Striking down NJAC – A historic judgment

The Hon’ble Supreme Court’s decision to strike down the controversial National Judicial Appointments Commision (NJAC) has come as a jolt to the government. The much hyped NJAC, was a bill conceived by the erstwhile United Progressive Alliance (UPA). Although the UPA at the time was apparently toying with the idea of holding wider consultation with the legal fraternity as well in order to bring the judiciary on-board, the current National Democratic Alliance (NDA) dispensation after coming to power immediately pushed the bills for replacing the collegium system in an unusually hasty manner. The general argument against the collegium system, where judges of the Supreme Court (SC) and respective High Court’s (HC) appoint judges, was the lack of transparency and opacity of the process. While this criticism is not misplaced or incorrect, the system being brought in to replace the existing collegium system was nothing less than an indirect assault on the independence of  higher judiciary. If the government and political class were truly committed to judicial reforms and transparency, they could have sought a reform of the existing collegium system, which even eminent jurists like Mr Fali S Nariman had sought. In fact Mr Nariman, had been openly critical of the collegium system’s lack of  transparency and is known to have called out for reforming the system.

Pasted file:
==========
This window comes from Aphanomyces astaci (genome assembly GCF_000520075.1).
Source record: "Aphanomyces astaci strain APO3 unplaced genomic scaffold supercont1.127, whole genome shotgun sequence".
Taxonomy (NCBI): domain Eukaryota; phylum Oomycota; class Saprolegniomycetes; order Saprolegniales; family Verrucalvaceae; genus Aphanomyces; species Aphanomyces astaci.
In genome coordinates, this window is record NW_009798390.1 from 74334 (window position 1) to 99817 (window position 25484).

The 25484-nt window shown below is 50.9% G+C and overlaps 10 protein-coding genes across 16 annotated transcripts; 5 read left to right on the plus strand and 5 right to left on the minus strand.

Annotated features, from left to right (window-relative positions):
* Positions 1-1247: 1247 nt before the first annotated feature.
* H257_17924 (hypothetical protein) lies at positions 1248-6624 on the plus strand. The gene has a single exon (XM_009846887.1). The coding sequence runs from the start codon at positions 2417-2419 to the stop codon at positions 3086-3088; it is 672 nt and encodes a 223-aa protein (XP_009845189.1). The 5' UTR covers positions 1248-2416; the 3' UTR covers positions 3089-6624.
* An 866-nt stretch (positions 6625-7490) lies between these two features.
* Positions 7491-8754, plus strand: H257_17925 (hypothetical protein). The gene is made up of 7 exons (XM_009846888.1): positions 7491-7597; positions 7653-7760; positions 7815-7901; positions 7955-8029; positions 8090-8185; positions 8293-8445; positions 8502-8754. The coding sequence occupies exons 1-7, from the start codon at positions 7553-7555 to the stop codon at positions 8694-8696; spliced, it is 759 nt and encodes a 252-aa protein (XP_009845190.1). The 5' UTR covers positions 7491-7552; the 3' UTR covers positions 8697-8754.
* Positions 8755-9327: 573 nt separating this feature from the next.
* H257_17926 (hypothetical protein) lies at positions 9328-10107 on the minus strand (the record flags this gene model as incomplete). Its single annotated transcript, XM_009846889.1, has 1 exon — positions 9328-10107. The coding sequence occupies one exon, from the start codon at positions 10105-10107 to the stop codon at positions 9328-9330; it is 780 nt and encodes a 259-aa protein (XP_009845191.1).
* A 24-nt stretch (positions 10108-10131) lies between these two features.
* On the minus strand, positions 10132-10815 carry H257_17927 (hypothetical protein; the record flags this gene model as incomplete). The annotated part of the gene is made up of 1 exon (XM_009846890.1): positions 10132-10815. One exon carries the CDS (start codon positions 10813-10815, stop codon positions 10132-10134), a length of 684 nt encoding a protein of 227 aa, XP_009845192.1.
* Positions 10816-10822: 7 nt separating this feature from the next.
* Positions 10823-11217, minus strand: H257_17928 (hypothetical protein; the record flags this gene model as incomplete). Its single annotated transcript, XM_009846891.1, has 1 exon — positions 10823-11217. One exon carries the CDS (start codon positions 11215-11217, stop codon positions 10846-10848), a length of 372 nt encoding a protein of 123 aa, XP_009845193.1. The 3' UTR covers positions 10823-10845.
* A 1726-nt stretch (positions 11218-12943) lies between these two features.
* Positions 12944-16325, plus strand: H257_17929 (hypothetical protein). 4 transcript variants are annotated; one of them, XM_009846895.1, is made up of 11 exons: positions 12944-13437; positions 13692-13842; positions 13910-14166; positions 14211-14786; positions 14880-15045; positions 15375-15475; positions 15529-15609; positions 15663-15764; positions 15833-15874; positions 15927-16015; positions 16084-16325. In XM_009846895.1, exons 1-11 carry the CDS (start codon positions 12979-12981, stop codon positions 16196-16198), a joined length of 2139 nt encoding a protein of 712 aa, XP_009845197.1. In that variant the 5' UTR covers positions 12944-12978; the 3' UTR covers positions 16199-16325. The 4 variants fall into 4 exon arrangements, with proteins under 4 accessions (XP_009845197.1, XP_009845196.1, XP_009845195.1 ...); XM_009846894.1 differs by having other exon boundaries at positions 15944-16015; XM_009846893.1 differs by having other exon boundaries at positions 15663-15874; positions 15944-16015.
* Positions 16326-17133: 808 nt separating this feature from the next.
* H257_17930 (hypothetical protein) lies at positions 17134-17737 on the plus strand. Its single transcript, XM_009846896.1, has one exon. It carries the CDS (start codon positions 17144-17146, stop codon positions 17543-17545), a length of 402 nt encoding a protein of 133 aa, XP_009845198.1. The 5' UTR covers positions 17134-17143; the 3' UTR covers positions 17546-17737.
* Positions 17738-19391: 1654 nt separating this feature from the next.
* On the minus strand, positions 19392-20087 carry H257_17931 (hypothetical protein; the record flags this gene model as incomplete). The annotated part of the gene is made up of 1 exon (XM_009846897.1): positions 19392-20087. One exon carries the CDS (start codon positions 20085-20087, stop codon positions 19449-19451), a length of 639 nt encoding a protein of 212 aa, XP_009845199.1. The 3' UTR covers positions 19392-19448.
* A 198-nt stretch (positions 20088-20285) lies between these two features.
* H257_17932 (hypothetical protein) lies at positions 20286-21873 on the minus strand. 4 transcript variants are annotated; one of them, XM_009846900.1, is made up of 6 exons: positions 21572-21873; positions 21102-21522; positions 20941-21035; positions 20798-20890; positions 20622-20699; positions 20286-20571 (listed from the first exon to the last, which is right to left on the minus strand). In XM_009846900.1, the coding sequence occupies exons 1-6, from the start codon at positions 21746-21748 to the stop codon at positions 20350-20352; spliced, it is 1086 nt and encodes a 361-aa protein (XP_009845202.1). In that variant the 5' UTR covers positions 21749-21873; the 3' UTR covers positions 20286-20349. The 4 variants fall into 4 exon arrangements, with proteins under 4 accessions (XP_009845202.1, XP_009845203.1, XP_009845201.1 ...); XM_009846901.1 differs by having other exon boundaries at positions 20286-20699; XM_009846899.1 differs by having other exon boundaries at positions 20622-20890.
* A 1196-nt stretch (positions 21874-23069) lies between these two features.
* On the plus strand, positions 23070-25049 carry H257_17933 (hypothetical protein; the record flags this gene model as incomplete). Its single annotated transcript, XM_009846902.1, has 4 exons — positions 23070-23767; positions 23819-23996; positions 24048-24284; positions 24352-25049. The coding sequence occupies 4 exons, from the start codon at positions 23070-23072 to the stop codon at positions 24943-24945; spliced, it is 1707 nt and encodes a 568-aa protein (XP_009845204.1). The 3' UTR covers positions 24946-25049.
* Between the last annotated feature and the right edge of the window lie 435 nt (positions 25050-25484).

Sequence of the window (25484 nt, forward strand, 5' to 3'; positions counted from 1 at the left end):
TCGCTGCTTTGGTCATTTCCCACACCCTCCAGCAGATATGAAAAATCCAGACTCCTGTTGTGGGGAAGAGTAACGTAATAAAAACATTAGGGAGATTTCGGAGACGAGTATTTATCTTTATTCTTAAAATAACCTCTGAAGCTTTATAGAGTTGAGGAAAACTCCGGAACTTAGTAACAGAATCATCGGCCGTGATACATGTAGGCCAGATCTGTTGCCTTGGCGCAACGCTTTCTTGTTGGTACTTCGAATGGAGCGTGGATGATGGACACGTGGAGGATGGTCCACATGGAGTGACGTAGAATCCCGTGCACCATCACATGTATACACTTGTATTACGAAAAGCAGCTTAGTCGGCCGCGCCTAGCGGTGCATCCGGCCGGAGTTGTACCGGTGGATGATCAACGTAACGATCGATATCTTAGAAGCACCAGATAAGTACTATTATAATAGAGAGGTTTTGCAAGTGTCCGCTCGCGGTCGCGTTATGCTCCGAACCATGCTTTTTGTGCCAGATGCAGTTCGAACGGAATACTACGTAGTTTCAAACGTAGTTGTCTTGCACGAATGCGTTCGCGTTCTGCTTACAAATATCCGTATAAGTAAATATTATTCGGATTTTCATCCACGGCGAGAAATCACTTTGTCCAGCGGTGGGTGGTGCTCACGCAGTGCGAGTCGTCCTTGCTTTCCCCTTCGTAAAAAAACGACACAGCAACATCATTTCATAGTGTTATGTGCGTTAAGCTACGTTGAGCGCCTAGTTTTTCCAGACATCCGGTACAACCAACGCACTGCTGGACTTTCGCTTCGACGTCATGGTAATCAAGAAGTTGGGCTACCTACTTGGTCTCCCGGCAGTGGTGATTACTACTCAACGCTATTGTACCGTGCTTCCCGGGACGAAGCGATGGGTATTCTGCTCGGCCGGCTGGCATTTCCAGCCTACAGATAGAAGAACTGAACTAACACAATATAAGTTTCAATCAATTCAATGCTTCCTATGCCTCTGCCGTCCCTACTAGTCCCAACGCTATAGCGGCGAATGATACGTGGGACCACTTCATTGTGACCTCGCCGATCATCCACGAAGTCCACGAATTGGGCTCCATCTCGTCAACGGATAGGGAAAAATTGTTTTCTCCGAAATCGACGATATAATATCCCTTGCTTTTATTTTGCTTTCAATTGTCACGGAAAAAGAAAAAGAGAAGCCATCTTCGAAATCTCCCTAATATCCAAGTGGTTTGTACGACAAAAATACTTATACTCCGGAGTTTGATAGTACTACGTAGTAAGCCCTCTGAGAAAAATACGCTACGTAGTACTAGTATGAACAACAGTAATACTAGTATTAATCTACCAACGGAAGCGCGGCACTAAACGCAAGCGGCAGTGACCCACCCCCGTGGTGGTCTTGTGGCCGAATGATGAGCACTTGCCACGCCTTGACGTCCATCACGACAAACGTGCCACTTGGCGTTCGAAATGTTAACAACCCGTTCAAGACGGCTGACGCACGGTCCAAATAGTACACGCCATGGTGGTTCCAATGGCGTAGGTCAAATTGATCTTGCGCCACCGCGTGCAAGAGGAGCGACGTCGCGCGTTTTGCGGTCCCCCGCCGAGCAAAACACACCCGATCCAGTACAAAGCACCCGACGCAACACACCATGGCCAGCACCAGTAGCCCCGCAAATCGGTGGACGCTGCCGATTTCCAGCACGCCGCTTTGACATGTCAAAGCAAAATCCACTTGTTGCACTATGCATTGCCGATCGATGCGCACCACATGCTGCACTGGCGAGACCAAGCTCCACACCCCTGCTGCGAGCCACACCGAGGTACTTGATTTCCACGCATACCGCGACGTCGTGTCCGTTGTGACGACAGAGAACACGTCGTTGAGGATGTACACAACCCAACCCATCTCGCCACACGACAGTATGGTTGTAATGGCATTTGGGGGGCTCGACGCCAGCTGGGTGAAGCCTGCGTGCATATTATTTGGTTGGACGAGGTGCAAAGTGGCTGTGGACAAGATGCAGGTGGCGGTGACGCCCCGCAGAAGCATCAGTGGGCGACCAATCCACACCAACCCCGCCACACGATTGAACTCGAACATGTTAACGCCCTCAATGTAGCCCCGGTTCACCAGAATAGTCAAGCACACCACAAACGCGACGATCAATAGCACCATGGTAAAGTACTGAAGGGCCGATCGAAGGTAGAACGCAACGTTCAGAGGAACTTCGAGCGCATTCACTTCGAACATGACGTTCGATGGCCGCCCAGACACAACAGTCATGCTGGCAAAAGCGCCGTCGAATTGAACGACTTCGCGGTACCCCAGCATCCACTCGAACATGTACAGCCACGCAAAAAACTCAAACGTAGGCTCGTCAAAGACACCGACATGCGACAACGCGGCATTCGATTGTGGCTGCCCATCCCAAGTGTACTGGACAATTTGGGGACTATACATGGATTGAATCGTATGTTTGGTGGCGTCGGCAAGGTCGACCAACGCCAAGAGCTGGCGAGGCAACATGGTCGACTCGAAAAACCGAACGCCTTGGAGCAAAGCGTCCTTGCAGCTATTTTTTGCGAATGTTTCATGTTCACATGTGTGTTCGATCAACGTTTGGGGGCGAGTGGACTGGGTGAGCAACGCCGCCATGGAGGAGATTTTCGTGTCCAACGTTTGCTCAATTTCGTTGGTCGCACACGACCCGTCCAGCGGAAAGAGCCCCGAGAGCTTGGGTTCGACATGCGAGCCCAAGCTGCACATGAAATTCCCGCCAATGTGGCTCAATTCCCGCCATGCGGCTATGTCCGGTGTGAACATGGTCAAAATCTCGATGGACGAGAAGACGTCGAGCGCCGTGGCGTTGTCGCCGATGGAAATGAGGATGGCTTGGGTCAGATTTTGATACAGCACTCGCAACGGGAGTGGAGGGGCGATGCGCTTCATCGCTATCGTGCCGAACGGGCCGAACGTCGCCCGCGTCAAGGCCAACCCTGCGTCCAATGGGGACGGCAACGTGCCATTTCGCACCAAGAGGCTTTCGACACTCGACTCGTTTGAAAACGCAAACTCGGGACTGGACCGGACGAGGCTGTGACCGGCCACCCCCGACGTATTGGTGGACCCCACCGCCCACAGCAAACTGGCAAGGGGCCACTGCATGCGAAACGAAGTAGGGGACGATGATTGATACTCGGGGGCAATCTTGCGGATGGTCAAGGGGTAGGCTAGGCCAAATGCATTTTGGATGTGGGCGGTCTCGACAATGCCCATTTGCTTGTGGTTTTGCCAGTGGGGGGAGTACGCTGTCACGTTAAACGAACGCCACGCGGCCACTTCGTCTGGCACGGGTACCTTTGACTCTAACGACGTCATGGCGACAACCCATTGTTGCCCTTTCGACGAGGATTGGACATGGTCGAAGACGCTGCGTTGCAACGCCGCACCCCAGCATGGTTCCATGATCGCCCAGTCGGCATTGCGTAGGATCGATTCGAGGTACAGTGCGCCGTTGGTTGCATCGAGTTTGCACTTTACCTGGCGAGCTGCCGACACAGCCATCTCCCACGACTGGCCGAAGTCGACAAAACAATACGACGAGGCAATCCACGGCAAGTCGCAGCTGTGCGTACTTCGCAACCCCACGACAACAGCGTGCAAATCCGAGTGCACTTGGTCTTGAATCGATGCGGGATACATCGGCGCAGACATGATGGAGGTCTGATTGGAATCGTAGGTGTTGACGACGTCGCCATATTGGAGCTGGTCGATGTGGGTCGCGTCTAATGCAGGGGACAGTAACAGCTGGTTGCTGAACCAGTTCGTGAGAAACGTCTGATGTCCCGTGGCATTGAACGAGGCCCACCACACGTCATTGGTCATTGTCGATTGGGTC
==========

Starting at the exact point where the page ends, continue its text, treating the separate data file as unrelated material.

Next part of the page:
However, the blatant ramming through of an ill-conceived bill such as NJAC, which sought to water down the primacy of the judiciary in judicial appointments by having the Law Minister and two other “eminent persons” hold a virtual veto power, made Mr Fariman come out strongly in support of the collegium system vis-a-vis the NJAC. On the other hand, the Attorney General (AG), Mr Mukul Rohatgi, arguing in favour of NJAC on behalf of the government, continued to highlight the unanimity of parliament in passing the two bills seeking to call it the “will of the parliament”, and “will of the people.” While the unanimity in Parliament truly reflects the “will of the parliament”, drawing further conclusions from it to attribute the decisions of elected MPs and MLAs as “will of the people” is an insult of electoral democracy. If this logic were to hold true, it implies that people of India have also been in favour of the government and political class’ unanimous decisions to pass bills which raise the salaries and perks of elected representatives. Indeed, Justice J S Khehar, who headed the constitutional bench hearing the pleas against NJAC, had noted during the course of the arguments made by the AG, that the only other time such unanimity was observed in parliament was when MPs had passed bills to raise their salaries and perks.